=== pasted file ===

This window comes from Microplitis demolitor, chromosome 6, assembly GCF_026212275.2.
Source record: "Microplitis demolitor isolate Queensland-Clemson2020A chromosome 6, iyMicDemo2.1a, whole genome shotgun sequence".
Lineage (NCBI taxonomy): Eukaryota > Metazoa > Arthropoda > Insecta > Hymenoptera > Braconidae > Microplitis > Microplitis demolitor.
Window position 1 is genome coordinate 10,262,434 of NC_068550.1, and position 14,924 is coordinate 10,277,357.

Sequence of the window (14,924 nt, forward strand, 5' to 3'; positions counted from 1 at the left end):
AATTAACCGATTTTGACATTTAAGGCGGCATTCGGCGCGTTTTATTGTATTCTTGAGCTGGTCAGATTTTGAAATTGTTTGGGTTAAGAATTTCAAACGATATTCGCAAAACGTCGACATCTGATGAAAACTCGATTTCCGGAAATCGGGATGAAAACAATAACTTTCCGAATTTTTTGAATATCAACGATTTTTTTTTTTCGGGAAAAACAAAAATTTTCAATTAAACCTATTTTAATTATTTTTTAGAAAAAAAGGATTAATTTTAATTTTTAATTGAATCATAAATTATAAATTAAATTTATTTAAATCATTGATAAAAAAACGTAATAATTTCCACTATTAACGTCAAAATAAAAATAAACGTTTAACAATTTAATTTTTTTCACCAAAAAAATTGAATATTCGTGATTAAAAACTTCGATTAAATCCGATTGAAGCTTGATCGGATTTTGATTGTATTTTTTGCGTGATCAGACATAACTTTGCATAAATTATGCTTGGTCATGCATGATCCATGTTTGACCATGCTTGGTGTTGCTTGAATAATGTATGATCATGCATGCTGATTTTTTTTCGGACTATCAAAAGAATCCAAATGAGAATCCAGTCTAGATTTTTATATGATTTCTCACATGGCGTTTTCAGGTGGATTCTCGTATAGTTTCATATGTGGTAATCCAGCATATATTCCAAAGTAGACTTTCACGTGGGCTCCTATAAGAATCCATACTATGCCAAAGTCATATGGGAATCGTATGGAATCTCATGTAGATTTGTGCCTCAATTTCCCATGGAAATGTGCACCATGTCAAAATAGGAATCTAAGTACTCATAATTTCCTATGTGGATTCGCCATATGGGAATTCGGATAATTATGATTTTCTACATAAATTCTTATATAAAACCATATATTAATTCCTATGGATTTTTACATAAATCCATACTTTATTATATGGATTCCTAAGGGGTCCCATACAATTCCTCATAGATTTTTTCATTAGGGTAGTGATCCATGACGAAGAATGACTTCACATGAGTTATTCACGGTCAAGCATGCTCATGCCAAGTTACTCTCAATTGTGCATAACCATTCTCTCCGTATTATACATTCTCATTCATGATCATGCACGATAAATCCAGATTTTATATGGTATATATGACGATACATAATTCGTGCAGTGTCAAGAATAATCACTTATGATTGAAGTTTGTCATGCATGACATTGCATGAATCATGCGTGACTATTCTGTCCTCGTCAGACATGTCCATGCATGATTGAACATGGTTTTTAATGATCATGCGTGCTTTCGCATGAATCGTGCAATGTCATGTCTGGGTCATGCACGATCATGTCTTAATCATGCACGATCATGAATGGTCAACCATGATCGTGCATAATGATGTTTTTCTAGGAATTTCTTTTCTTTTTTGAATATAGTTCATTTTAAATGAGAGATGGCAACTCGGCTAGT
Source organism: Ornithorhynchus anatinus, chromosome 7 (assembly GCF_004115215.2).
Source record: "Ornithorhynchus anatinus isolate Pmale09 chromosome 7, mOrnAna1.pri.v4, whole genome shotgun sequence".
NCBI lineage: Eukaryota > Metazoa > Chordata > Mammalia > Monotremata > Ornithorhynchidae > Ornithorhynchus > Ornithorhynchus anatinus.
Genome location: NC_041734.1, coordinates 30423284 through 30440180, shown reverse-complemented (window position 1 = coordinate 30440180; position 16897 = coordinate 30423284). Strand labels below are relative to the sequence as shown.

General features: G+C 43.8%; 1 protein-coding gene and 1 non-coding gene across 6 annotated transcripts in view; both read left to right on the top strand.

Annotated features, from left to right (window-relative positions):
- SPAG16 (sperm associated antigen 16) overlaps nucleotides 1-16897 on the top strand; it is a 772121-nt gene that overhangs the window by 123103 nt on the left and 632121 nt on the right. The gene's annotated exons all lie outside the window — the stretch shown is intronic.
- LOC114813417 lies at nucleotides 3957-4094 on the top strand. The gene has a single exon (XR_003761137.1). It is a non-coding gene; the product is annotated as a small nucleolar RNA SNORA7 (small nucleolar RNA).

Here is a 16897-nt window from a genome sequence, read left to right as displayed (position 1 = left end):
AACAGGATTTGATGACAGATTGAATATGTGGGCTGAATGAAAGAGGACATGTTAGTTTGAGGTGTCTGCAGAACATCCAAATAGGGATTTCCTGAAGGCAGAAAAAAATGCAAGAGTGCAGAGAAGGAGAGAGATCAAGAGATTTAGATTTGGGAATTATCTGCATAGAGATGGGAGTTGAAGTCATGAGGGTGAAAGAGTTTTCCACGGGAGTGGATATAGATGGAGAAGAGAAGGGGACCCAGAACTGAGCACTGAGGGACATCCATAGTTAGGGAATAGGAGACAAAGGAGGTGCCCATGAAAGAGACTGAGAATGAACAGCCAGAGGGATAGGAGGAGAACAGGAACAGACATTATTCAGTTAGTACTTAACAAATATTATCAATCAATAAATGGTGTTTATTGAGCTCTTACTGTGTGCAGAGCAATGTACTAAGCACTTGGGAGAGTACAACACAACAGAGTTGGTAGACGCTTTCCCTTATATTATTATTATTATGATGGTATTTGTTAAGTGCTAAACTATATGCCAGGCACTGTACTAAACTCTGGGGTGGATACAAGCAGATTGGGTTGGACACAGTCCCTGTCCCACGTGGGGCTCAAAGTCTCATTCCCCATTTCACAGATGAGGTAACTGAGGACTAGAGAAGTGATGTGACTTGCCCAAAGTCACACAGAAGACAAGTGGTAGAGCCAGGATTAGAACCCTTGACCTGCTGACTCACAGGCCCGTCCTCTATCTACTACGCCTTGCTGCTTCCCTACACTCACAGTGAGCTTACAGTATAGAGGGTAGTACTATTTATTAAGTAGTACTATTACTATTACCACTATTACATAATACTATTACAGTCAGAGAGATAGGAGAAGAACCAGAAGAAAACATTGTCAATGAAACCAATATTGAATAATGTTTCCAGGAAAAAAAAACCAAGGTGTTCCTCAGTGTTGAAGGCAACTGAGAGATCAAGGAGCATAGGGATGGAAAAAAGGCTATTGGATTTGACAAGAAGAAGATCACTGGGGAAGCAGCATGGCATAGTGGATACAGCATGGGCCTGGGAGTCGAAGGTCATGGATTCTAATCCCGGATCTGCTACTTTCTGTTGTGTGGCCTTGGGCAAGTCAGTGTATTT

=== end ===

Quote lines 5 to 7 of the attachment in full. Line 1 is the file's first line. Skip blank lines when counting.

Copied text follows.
Sequence of the window (14,924 nt, forward strand, 5' to 3'; positions counted from 1 at the left end):
AATTAACCGATTTTGACATTTAAGGCGGCATTCGGCGCGTTTTATTGTATTCTTGAGCTGGTCAGATTTTGAAATTGTTTGGGTTAAGAATTTCAAACGATATTCGCAAAACGTCGACATCTGATGAAAACTCGATTTCCGGAAATCGGGATGAAAACAATAACTTTCCGAATTTTTTGAATATCAACGATTTTTTTTTTTCGGGAAAAACAAAAATTTTCAATTAAACCTATTTTAATTATTTTTTAGAAAAAAAGGATTAATTTTAATTTTTAATTGAATCATAAATTATAAATTAAATTTATTTAAATCATTGATAAAAAAACGTAATAATTTCCACTATTAACGTCAAAATAAAAATAAACGTTTAACAATTTAATTTTTTTCACCAAAAAAATTGAATATTCGTGATTAAAAACTTCGATTAAATCCGATTGAAGCTTGATCGGATTTTGATTGTATTTTTTGCGTGATCAGACATAACTTTGCATAAATTATGCTTGGTCATGCATGATCCATGTTTGACCATGCTTGGTGTTGCTTGAATAATGTATGATCATGCATGCTGATTTTTTTTCGGACTATCAAAAGAATCCAAATGAGAATCCAGTCTAGATTTTTATATGATTTCTCACATGGCGTTTTCAGGTGGATTCTCGTATAGTTTCATATGTGGTAATCCAGCATATATTCCAAAGTAGACTTTCACGTGGGCTCCTATAAGAATCCATACTATGCCAAAGTCATATGGGAATCGTATGGAATCTCATGTAGATTTGTGCCTCAATTTCCCATGGAAATGTGCACCATGTCAAAATAGGAATCTAAGTACTCATAATTTCCTATGTGGATTCGCCATATGGGAATTCGGATAATTATGATTTTCTACATAAATTCTTATATAAAACCATATATTAATTCCTATGGATTTTTACATAAATCCATACTTTATTATATGGATTCCTAAGGGGTCCCATACAATTCCTCATAGATTTTTTCATTAGGGTAGTGATCCATGACGAAGAATGACTTCACATGAGTTATTCACGGTCAAGCATGCTCATGCCAAGTTACTCTCAATTGTGCATAACCATTCTCTCCGTATTATACATTCTCATTCATGATCATGCACGATAAATCCAGATTTTATATGGTATATATGACGATACATAATTCGTGCAGTGTCAAGAATAATCACTTATGATTGAAGTTTGTCATGCATGACATTGCATGAATCATGCGTGACTATTCTGTCCTCGTCAGACATGTCCATGCATGATTGAACATGGTTTTTAATGATCATGCGTGCTTTCGCATGAATCGTGCAATGTCATGTCTGGGTCATGCACGATCATGTCTTAATCATGCACGATCATGAATGGTCAACCATGATCGTGCATAATGATGTTTTTCTAGGAATTTCTTTTCTTTTTTGAATATAGTTCATTTTAAATGAGAGATGGCAACTCGGCTAGT
Source organism: Ornithorhynchus anatinus, chromosome 7 (assembly GCF_004115215.2).